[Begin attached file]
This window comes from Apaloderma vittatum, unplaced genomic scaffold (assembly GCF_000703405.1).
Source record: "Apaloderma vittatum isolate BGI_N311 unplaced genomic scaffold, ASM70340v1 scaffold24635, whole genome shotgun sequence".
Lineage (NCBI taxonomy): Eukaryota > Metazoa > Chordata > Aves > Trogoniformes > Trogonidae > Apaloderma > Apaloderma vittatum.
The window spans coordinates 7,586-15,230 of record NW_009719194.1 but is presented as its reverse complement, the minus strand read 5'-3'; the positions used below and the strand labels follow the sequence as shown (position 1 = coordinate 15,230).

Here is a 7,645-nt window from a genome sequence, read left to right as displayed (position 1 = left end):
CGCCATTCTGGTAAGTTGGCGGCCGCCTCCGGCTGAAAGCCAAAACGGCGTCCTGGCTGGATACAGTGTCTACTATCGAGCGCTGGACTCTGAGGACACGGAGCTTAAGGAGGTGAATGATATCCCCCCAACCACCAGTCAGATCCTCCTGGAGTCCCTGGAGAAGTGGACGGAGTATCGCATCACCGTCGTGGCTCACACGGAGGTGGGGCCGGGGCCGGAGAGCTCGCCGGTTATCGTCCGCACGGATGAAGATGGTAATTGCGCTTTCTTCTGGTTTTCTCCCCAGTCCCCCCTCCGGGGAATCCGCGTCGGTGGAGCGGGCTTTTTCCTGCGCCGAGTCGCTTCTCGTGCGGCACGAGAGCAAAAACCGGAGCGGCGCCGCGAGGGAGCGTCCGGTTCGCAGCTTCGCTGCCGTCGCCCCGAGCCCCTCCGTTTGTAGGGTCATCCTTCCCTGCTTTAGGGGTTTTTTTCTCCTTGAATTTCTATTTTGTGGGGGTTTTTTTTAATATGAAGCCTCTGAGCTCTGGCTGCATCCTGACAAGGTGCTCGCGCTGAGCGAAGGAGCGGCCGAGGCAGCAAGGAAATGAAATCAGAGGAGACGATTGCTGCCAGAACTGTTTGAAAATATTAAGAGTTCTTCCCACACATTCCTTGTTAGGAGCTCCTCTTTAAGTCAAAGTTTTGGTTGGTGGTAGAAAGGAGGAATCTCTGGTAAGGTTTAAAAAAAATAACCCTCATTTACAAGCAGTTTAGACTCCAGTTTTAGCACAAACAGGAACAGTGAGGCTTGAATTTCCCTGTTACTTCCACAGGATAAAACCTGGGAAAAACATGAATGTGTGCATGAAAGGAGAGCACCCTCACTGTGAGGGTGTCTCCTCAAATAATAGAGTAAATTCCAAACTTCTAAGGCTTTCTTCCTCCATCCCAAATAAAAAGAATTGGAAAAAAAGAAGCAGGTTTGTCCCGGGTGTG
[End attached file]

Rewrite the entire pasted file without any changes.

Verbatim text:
This window comes from Apaloderma vittatum, unplaced genomic scaffold (assembly GCF_000703405.1).
Source record: "Apaloderma vittatum isolate BGI_N311 unplaced genomic scaffold, ASM70340v1 scaffold24635, whole genome shotgun sequence".
Lineage (NCBI taxonomy): Eukaryota > Metazoa > Chordata > Aves > Trogoniformes > Trogonidae > Apaloderma > Apaloderma vittatum.
The window spans coordinates 7,586-15,230 of record NW_009719194.1 but is presented as its reverse complement, the minus strand read 5'-3'; the positions used below and the strand labels follow the sequence as shown (position 1 = coordinate 15,230).

Here is a 7,645-nt window from a genome sequence, read left to right as displayed (position 1 = left end):
CGCCATTCTGGTAAGTTGGCGGCCGCCTCCGGCTGAAAGCCAAAACGGCGTCCTGGCTGGATACAGTGTCTACTATCGAGCGCTGGACTCTGAGGACACGGAGCTTAAGGAGGTGAATGATATCCCCCCAACCACCAGTCAGATCCTCCTGGAGTCCCTGGAGAAGTGGACGGAGTATCGCATCACCGTCGTGGCTCACACGGAGGTGGGGCCGGGGCCGGAGAGCTCGCCGGTTATCGTCCGCACGGATGAAGATGGTAATTGCGCTTTCTTCTGGTTTTCTCCCCAGTCCCCCCTCCGGGGAATCCGCGTCGGTGGAGCGGGCTTTTTCCTGCGCCGAGTCGCTTCTCGTGCGGCACGAGAGCAAAAACCGGAGCGGCGCCGCGAGGGAGCGTCCGGTTCGCAGCTTCGCTGCCGTCGCCCCGAGCCCCTCCGTTTGTAGGGTCATCCTTCCCTGCTTTAGGGGTTTTTTTCTCCTTGAATTTCTATTTTGTGGGGGTTTTTTTTAATATGAAGCCTCTGAGCTCTGGCTGCATCCTGACAAGGTGCTCGCGCTGAGCGAAGGAGCGGCCGAGGCAGCAAGGAAATGAAATCAGAGGAGACGATTGCTGCCAGAACTGTTTGAAAATATTAAGAGTTCTTCCCACACATTCCTTGTTAGGAGCTCCTCTTTAAGTCAAAGTTTTGGTTGGTGGTAGAAAGGAGGAATCTCTGGTAAGGTTTAAAAAAAATAACCCTCATTTACAAGCAGTTTAGACTCCAGTTTTAGCACAAACAGGAACAGTGAGGCTTGAATTTCCCTGTTACTTCCACAGGATAAAACCTGGGAAAAACATGAATGTGTGCATGAAAGGAGAGCACCCTCACTGTGAGGGTGTCTCCTCAAATAATAGAGTAAATTCCAAACTTCTAAGGCTTTCTTCCTCCATCCCAAATAAAAAGAATTGGAAAAAAAGAAGCAGGTTTGTCCCGGGTGTG